The number of youth is growing by leaps and bounds in Sub-Saharan Africa creating a “youth bulge” in which insufficient university slots and well-trained professors, jobs, and employment opportunities is serious for today’s youth. As an example, Uganda has the highest percent of youth ages 0-24 in the entire world (69.9%). This keeps youth at risk for low-wage employment, vulnerable employment, and under-employment.

Recent reports show that the labor market in Sub-Saharan Africa fails to guarantee sustainable livelihood opportunities to the majority of youth. Without innovative, non-formal education programs such as YTF, youth would be predominantly trapped in low-growth, low-innovation businesses that make use of older or no technology. YTF programs are needed to increase the number of youth completing secondary school, reduce the vast percentage of children involved in child labor, increase yet-untapped entrepreneurial sources of income, and allow each participant to realize their full potential.

A focus on STEM education and technology is critical in leveling the playing field for marginalized youth, girls, and women and results in sustainable income that eliminates poverty. Most Sub-Saharan Africa countries have made some progress in UNESCO education goals and have committed to make curriculum changes to reflect UNESCO education commitments, including the teaching of computer and technology skills, employability skills, and entrepreneurship.

YTF has been providing these educational recommendations with tremendous success. Its integrated approach to technology, STEM, and entrepreneurship cause youth to be highly engaged in needs-based, real-world problems—and to solve them. Through this approach, youth advance further in their education, stay or return to school, make the transitions to secondary school and to university, and graduate employment- or entrepreneur-ready. YTF Academy results in bringing equity to those marginalized in education.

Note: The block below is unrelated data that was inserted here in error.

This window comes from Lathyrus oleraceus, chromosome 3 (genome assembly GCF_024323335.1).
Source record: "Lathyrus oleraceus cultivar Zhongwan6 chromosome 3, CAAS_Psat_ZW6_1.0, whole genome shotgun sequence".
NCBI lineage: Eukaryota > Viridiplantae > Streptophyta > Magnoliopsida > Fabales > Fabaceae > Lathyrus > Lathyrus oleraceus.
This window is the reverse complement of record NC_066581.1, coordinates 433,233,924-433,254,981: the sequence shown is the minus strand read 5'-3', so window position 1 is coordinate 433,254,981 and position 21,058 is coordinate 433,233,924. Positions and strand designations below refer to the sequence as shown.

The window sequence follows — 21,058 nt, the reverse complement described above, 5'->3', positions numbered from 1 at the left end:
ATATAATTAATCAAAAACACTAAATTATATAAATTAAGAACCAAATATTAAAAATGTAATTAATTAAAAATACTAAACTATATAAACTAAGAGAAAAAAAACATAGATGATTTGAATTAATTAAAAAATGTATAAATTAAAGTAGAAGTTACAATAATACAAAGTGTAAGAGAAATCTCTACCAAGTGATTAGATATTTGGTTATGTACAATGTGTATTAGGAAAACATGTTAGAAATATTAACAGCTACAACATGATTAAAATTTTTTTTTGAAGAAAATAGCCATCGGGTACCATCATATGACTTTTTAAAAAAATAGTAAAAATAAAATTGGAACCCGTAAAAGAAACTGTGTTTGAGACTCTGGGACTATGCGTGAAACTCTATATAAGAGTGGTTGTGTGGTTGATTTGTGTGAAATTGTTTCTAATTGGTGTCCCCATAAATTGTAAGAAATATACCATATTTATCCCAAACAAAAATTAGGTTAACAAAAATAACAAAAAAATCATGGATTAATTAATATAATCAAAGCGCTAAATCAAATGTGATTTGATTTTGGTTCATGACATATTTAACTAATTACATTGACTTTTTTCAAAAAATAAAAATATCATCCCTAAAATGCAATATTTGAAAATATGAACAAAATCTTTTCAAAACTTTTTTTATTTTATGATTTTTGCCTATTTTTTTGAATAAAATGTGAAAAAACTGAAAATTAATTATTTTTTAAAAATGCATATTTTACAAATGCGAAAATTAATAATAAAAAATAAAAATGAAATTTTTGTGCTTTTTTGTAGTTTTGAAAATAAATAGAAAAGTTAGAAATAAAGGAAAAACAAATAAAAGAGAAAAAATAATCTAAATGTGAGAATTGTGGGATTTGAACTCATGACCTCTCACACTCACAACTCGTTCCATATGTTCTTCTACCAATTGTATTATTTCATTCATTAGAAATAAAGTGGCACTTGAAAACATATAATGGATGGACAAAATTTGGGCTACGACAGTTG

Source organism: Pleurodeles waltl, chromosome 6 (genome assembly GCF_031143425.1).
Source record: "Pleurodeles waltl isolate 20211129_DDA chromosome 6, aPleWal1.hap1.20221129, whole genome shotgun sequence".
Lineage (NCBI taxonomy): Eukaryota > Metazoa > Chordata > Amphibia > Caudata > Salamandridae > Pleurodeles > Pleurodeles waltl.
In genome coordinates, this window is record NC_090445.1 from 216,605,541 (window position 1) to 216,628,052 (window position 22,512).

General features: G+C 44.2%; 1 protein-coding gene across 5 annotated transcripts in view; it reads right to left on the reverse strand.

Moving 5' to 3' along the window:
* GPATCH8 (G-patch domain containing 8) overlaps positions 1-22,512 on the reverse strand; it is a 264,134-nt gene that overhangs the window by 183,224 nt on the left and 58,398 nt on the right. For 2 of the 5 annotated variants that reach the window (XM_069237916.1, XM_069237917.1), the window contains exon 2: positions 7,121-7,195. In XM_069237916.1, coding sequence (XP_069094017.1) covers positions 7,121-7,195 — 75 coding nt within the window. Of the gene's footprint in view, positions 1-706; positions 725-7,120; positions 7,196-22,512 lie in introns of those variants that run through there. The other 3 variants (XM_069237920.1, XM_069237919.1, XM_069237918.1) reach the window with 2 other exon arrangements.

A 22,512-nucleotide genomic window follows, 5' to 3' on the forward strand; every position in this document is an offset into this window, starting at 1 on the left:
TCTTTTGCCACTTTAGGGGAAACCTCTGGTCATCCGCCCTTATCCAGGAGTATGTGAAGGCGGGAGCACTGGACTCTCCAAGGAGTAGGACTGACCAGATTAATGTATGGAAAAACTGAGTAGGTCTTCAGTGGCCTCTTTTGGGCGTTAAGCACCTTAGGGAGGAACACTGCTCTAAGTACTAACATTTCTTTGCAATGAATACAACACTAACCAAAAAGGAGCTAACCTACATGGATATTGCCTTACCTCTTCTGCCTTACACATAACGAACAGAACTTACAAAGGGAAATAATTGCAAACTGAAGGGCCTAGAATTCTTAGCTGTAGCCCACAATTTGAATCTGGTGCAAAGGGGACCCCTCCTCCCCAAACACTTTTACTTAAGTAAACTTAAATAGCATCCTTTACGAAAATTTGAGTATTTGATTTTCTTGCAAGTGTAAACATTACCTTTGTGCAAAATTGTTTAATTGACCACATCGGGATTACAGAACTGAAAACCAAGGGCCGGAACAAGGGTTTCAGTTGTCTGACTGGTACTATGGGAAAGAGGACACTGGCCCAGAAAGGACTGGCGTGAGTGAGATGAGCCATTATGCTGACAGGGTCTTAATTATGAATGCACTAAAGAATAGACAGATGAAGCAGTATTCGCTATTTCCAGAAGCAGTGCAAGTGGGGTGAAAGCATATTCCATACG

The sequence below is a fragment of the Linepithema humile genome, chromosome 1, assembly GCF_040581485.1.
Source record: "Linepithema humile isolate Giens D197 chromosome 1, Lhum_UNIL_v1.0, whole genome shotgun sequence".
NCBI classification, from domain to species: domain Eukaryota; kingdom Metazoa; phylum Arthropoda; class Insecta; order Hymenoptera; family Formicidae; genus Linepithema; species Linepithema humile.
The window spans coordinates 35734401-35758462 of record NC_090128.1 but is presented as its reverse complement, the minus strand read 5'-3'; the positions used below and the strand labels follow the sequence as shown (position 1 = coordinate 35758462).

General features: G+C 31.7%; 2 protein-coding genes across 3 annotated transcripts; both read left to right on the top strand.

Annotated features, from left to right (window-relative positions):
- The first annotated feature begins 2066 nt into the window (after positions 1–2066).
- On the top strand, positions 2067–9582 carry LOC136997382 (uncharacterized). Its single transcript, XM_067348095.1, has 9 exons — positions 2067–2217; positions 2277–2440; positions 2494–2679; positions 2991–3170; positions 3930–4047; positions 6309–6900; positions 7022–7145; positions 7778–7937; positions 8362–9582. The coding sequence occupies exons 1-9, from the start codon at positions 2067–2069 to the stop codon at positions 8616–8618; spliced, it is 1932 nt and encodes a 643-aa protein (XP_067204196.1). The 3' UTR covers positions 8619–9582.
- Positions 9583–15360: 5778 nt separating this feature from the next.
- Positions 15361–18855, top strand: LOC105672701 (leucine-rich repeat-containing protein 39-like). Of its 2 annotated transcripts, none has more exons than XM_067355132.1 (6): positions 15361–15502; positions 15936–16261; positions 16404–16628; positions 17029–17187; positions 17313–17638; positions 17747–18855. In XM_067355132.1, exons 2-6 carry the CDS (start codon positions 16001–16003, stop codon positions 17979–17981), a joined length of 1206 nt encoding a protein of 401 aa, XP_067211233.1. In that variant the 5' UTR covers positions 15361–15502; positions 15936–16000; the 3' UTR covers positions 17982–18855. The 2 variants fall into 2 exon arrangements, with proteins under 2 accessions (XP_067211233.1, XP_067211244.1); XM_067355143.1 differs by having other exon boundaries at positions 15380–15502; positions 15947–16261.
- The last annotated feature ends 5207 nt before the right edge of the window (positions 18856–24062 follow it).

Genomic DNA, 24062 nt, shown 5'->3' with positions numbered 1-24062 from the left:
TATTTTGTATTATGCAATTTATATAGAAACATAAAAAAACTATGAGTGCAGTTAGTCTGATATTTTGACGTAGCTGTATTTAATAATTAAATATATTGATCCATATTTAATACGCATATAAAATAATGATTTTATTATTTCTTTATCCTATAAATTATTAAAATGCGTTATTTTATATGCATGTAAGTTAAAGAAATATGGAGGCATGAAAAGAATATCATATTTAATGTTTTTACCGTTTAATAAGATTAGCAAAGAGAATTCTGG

Solution and Impact

The emergence of new technologies is changing society, the way we live, communicate, do business, and learn. YTF gives young people the foundation necessary to live, learn, and work in a global, digital age, compete with their global peers, and be the next generation of innovators.

New technologies bring new programs to YTF so that African youth can know about, understand, and participate in the global network and marketplaces to maximize their education, employment, and entrepreneurship. YTF’s newest YTF Academy program is 3D Africa which uses 3D printing technology and skills to solve critical problems and provide entrepreneurial business development and growth.

YTF programs are problem-based, teaching innovation processes by understanding and empathizing with community, individual, at-risk peoples, and social needs and issues. By using real-world scenarios, YTF teaches participants to ask the right questions in design thinking and design processes. Solutions often fail because wrong questions were asked by design teams—real-world, problem-based learning teaches teams of youth to ask right questions based on real data, real people, real situations, real barriers.